Benefits And Uses of Petroleum Jelly
1. Make your eyelashes grow by putting a coat on your lashes before bed. It can also use as mascara, apply it with your fingers on your eyelashes. It goes on clear and still gives your lashes volume.
2. Preserve perfume scents by applying some jelly to the points where you spray your perfume, then spray your perfume on top of it.
3. Heal minor skin scrapes and burns but make sure that the surface you apply petroleum jelly on is properly cleaned and disinfected. Otherwise, bacteria and other pathogens can get trapped inside and delay the healing process.
4. Soften dry, chapped feet and hands by soaking your feet in warm water with some salt added to it. Towel-dry thoroughly and apply petroleum jelly and wear a pair of clean cotton socks after that.
5. It can be used to make a custom lipstick color of your choice by making a pasty substance and apply it to your lips. It can make your matte lipstick shiny. Mix some of your lipstick with a dab of jelly on and apply it with a lip brush.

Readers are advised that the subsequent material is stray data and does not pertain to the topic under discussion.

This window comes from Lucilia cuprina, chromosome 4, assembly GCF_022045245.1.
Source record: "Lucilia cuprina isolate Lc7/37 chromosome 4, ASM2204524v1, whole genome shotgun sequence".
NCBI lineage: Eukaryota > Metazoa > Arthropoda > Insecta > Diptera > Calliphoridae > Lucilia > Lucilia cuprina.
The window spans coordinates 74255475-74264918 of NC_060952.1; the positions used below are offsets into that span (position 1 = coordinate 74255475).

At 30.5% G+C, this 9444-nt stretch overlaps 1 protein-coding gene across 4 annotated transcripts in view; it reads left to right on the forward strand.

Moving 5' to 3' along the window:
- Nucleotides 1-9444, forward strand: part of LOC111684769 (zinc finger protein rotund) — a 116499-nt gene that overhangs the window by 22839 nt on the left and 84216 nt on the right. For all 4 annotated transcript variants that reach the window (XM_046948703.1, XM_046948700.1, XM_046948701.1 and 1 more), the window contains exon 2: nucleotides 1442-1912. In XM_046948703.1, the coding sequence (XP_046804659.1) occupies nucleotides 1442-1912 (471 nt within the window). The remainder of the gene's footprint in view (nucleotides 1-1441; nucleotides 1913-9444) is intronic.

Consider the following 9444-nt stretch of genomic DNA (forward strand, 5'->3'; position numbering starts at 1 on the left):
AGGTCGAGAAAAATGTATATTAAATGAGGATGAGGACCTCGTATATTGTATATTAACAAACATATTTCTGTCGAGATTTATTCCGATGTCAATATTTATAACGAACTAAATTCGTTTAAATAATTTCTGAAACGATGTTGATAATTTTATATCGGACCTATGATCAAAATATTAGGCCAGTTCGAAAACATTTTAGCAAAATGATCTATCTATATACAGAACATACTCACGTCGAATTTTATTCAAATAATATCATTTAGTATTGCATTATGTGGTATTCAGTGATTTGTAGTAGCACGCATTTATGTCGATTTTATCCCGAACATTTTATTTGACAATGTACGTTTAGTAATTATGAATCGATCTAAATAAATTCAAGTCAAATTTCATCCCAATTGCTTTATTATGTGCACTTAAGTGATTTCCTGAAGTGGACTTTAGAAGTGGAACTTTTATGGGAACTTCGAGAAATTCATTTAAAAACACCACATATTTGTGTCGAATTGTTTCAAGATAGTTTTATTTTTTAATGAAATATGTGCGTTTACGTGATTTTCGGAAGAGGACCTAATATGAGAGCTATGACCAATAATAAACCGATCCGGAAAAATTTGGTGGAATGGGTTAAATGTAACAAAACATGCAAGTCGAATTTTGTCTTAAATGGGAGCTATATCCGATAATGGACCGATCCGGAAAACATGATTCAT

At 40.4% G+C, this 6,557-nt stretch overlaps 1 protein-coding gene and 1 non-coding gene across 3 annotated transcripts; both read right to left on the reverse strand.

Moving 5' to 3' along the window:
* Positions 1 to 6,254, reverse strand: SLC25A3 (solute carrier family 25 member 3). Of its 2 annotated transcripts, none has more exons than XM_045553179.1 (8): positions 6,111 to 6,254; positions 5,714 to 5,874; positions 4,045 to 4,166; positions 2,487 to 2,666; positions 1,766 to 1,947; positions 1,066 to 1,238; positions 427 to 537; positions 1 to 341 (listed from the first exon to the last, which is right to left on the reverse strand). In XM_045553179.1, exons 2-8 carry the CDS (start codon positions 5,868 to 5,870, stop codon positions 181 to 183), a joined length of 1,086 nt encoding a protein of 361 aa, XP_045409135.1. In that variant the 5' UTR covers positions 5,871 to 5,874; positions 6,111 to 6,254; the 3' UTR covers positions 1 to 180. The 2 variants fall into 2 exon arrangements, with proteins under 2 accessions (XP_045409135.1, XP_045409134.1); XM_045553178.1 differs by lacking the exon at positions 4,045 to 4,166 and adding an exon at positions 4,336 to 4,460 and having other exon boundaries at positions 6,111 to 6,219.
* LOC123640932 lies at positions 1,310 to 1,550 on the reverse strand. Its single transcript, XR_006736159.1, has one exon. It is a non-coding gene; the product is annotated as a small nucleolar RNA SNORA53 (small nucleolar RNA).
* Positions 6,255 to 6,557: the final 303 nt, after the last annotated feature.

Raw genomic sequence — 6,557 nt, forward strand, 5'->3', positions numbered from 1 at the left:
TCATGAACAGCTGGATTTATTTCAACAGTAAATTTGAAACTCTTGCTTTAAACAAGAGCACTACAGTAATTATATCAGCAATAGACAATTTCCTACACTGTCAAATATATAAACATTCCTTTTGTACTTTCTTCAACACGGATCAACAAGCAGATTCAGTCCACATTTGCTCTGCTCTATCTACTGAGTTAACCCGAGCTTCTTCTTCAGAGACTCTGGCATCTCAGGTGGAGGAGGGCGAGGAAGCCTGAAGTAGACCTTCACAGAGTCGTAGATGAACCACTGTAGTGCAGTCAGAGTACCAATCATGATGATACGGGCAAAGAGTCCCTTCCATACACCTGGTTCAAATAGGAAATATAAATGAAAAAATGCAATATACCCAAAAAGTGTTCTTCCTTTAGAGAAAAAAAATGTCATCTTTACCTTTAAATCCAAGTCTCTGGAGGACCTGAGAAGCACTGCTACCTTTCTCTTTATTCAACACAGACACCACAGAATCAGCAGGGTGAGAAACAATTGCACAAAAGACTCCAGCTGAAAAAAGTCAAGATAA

6. It can be used to heal wind-burned skin by applying a thin layer to wherever you have been chapped.
7. It can be used as an exfoliator. Just mix jelly with a bit of sugar or sea salt and scrub away! You can do also exfoliate your lip by leaving the jelly for a few minutes and scrub the lips with a toothbrush and wipe off.
8. Soothing shoe blisters, just smear a little bit of the jelly on the part of the shoes that rub against your foot.
9. It reduces the look of split ends and adds shine to your hair. Rub a small amount of jelly between your palms and apply to hair ends.
10. Petroleum jelly has been shown to reduce the incidence of diaper rash in babies. Clean and towel-dry your little one’s skin properly before applying. It will form a protective barrier that will help protect the skin from constant exposure to moisture.
Some people develop allergies when they use petroleum-derived products. Always keep an eye on irritations or any adverse reaction when using the jelly. Remember to keep the area dry and clean before application of the jelly, as not to take the risk of any fungal or bacterial infection. It is not recommended to use petroleum jelly near the nose, especially children. Inhaling mineral oils may cause aspiration pneumonia. Some people may break out when using petroleum jelly. Make sure you clean the skin properly before you apply the jelly to reduce the risk of breakouts else never use as a form of face moisturizer.
Whether you make your own, buy an alternative, or still prefer to have a big tub of Vaseline, it should be for external use only. If you are not making your own, there may be small variations in consistency, smoothness, or even fragrance with Vaseline or other brands. It is good to read the ingredient label to make sure it is 100% petroleum jelly.